The MASS will continue to provide explosive ordnance risk education activities to vulnerable populations and groups including IDPs, returnees, host communities and humanitarian workers, with populations moving back to high risk areas being the priority for action. Partners will continue to carry out non-technical surveys (NTS) and also train stakeholders including the National Emergency Management Agency (NEMA), the State Emergency Management Agency (SEMA) and national NGOs to conduct EORE to better reach local populations with life-saving information on explosive hazards.

The Sub-Sector will also continue to advocate with the donor community and the Humanitarian Country Team (HCT) on the need for mine action activities. Efforts to ensure accurate information and knowledge management concerning threats and vulnerabilities will be maintained and reinforced through harmonized data management.

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Situation Report

Sector Status

Child Protection Sub-Sector

1.8M
People targeted for child protection
$27.3M
Funding required (USD)

Needs

The physical and psychological well-being of children across Borno, Adamawa and Yobe (BAY) states remains at risk due to the ongoing complex and protracted conflict. With the escalating attacks and clashes across the BAY states in north-east Nigeria, children continue to be recruited and used by armed groups, while others have been abducted, maimed, raped and killed. In August, a total of 15 children (six girls and nine boys) formerly associated with armed groups were handed over to the Borno Ministry of Women Affairs and Social Development (MWASD). The children will receive interim care services at the Bulumkutu Interim Care Centre in Maiduguri, Borno State, prior to reunification with their families as part of the reintegration process.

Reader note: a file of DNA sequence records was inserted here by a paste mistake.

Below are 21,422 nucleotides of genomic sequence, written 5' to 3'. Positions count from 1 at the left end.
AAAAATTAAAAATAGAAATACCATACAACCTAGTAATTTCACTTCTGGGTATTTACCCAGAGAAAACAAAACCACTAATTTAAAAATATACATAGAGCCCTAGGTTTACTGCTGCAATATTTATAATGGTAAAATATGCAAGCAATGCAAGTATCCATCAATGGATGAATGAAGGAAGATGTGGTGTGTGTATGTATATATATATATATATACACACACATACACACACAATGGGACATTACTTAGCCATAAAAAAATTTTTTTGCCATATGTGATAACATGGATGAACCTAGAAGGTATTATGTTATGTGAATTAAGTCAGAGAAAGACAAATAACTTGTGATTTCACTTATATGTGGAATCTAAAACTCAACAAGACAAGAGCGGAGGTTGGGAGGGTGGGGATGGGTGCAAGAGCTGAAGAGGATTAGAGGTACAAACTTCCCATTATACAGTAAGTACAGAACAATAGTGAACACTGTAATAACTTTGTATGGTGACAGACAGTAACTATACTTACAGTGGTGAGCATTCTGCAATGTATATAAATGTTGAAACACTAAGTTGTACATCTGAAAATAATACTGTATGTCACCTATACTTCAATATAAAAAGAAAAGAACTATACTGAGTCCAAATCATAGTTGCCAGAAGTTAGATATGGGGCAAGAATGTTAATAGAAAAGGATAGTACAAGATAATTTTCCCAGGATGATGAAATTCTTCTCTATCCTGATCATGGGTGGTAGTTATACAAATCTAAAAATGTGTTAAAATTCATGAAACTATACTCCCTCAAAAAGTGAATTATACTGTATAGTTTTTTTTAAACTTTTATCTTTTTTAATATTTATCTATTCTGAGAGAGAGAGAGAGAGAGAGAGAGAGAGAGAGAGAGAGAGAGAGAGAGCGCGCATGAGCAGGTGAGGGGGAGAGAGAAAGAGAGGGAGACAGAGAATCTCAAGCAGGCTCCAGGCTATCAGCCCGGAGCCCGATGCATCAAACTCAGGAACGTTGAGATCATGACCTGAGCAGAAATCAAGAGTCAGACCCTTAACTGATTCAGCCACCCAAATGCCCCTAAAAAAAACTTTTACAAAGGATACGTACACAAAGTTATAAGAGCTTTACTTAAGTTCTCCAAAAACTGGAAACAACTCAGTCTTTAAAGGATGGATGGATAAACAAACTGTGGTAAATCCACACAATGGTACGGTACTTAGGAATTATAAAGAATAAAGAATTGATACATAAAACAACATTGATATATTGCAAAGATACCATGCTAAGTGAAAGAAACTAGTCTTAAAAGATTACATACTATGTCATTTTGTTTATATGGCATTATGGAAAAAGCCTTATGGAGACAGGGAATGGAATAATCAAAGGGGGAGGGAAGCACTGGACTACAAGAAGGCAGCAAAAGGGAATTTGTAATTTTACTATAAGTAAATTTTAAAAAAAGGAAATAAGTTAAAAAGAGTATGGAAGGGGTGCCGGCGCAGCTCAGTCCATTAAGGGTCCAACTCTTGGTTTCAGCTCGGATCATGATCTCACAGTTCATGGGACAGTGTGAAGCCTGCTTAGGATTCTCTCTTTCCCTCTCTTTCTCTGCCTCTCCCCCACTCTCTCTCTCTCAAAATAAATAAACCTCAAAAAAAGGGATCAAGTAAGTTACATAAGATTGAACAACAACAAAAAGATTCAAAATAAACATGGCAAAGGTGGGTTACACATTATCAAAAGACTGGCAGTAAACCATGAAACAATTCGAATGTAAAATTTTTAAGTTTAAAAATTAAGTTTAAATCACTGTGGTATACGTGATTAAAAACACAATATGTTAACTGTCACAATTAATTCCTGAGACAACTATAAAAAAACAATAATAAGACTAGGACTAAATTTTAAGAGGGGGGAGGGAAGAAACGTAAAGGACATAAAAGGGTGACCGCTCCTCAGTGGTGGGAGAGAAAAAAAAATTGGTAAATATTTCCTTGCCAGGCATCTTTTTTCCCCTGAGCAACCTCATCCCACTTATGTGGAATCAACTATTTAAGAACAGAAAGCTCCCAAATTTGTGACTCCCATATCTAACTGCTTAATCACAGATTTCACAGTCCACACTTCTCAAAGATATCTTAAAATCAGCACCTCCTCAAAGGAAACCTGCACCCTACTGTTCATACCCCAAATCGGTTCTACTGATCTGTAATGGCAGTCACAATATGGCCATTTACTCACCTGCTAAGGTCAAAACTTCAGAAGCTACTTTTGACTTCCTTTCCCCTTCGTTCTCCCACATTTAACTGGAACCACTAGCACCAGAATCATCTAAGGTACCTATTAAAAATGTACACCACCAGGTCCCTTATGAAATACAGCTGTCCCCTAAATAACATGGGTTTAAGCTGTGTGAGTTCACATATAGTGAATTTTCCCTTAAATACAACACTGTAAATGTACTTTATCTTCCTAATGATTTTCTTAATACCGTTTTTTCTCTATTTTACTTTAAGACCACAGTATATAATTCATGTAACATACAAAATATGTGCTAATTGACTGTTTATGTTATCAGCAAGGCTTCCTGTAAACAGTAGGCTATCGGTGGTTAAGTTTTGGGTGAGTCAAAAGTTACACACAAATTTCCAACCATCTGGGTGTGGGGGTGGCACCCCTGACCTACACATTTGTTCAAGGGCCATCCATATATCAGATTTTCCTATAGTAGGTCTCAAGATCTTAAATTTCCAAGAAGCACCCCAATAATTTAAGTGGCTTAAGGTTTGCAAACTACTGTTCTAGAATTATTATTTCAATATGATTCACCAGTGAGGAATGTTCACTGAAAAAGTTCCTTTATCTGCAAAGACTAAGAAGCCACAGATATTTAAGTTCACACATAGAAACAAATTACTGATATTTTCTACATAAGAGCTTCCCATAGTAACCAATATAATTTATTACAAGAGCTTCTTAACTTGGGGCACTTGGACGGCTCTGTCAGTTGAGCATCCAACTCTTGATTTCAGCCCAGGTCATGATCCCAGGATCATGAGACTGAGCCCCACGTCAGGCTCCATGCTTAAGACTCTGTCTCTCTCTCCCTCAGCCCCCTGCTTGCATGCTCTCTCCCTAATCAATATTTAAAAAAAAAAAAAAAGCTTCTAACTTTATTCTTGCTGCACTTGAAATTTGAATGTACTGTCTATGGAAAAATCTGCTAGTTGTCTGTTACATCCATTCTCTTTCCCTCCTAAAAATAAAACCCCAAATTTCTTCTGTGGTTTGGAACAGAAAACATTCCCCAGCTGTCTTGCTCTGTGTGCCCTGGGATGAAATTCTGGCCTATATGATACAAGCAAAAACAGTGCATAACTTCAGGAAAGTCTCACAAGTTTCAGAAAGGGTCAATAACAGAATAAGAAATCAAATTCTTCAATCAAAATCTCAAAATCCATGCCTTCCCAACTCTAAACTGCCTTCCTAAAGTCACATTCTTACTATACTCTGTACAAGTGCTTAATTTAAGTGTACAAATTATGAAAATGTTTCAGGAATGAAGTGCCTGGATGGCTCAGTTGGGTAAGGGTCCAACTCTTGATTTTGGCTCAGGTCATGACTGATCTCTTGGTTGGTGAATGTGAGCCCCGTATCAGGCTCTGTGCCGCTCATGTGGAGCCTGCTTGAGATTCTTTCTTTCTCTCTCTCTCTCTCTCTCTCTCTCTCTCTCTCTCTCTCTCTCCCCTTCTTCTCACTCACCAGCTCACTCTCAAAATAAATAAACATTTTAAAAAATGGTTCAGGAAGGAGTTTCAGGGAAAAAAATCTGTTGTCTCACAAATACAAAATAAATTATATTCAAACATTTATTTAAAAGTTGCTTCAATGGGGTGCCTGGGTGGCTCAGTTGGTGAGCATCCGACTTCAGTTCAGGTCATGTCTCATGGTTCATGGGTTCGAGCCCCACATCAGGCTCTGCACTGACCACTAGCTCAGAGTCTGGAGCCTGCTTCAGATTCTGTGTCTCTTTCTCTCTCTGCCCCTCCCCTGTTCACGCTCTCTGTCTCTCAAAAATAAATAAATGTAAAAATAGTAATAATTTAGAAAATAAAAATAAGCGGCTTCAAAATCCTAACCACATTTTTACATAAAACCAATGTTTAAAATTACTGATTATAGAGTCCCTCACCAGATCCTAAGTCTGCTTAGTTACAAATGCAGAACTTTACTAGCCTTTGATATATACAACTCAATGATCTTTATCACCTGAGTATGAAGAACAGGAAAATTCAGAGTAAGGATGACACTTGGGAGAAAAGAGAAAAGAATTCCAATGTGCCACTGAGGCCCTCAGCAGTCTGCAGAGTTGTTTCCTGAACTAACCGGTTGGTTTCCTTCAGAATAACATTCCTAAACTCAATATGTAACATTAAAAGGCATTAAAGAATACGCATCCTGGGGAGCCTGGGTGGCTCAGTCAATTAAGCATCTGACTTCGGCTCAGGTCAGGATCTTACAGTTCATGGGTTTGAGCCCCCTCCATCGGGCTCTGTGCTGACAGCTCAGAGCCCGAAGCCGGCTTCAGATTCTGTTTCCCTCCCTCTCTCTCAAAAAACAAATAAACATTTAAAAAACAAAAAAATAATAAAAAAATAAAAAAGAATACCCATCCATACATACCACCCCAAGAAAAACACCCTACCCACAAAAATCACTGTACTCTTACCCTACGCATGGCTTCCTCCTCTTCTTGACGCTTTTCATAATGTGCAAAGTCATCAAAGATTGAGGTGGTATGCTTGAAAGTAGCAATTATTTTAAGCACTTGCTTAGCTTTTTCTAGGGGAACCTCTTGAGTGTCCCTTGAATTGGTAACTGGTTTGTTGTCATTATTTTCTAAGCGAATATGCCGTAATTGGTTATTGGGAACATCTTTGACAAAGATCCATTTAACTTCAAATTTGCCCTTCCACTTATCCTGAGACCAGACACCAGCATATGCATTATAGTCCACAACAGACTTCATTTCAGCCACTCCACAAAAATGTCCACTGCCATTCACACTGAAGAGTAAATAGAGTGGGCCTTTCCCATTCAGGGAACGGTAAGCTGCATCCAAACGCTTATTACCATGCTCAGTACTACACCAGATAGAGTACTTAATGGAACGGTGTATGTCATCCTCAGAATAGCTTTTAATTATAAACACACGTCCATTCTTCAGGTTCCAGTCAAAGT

Response

The Child Protection Sub-Sector (CPSS) held its mid-year review meeting to reflect on the progress in the child protection response between January and June 2020, challenges and way forward. As of June 2020, the CPSS had only reached 25% of the targeted one million beneficiaries, with majority of the children and caregivers reached being IDPs in camps and host community members. Recommendations made to improve the quality and reach of the response included the need to conduct gap analysis on child protection service delivery at LGA level to support prioritization of needs and resources, enhanced integration of child protection in other sectors, and advocacy for increased support by donors to integrated programming.